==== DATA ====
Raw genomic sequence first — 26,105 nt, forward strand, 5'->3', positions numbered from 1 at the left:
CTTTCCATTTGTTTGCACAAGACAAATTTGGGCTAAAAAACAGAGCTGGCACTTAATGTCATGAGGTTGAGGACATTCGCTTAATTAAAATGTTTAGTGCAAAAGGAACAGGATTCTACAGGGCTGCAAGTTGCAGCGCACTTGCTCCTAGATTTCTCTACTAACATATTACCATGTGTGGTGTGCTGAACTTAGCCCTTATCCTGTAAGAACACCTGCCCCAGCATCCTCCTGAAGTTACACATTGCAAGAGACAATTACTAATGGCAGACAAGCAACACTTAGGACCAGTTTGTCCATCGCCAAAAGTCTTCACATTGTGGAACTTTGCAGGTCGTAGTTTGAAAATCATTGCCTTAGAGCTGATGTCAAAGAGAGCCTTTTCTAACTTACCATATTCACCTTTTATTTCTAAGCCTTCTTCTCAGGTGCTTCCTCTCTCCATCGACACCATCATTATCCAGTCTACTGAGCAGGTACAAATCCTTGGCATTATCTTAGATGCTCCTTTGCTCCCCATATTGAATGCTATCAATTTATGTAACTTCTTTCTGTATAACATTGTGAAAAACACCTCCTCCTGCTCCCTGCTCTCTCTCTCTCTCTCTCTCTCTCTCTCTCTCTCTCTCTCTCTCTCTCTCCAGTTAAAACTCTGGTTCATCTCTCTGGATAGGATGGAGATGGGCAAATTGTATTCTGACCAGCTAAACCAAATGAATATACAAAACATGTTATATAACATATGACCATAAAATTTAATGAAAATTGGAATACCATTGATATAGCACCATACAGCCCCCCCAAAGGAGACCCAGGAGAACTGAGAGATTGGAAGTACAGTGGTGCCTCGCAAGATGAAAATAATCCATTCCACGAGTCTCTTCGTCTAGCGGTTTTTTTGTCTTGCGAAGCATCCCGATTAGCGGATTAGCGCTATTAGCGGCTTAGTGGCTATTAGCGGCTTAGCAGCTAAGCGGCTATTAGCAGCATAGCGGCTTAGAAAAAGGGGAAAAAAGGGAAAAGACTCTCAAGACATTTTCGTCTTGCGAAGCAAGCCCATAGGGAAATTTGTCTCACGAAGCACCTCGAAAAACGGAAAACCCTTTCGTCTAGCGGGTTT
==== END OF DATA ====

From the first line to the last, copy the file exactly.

Raw genomic sequence first — 26,105 nt, forward strand, 5'->3', positions numbered from 1 at the left:
CTTTCCATTTGTTTGCACAAGACAAATTTGGGCTAAAAAACAGAGCTGGCACTTAATGTCATGAGGTTGAGGACATTCGCTTAATTAAAATGTTTAGTGCAAAAGGAACAGGATTCTACAGGGCTGCAAGTTGCAGCGCACTTGCTCCTAGATTTCTCTACTAACATATTACCATGTGTGGTGTGCTGAACTTAGCCCTTATCCTGTAAGAACACCTGCCCCAGCATCCTCCTGAAGTTACACATTGCAAGAGACAATTACTAATGGCAGACAAGCAACACTTAGGACCAGTTTGTCCATCGCCAAAAGTCTTCACATTGTGGAACTTTGCAGGTCGTAGTTTGAAAATCATTGCCTTAGAGCTGATGTCAAAGAGAGCCTTTTCTAACTTACCATATTCACCTTTTATTTCTAAGCCTTCTTCTCAGGTGCTTCCTCTCTCCATCGACACCATCATTATCCAGTCTACTGAGCAGGTACAAATCCTTGGCATTATCTTAGATGCTCCTTTGCTCCCCATATTGAATGCTATCAATTTATGTAACTTCTTTCTGTATAACATTGTGAAAAACACCTCCTCCTGCTCCCTGCTCTCTCTCTCTCTCTCTCTCTCTCTCTCTCTCTCTCTCTCTCTCTCTCTCCAGTTAAAACTCTGGTTCATCTCTCTGGATAGGATGGAGATGGGCAAATTGTATTCTGACCAGCTAAACCAAATGAATATACAAAACATGTTATATAACATATGACCATAAAATTTAATGAAAATTGGAATACCATTGATATAGCACCATACAGCCCCCCCAAAGGAGACCCAGGAGAACTGAGAGATTGGAAGTACAGTGGTGCCTCGCAAGATGAAAATAATCCATTCCACGAGTCTCTTCGTCTAGCGGTTTTTTTGTCTTGCGAAGCATCCCGATTAGCGGATTAGCGCTATTAGCGGCTTAGTGGCTATTAGCGGCTTAGCAGCTAAGCGGCTATTAGCAGCATAGCGGCTTAGAAAAAGGGGAAAAAAGGGAAAAGACTCTCAAGACATTTTCGTCTTGCGAAGCAAGCCCATAGGGAAATTTGTCTCACGAAGCACCTCGAAAAACGGAAAACCCTTTCGTCTAGCGGGTTT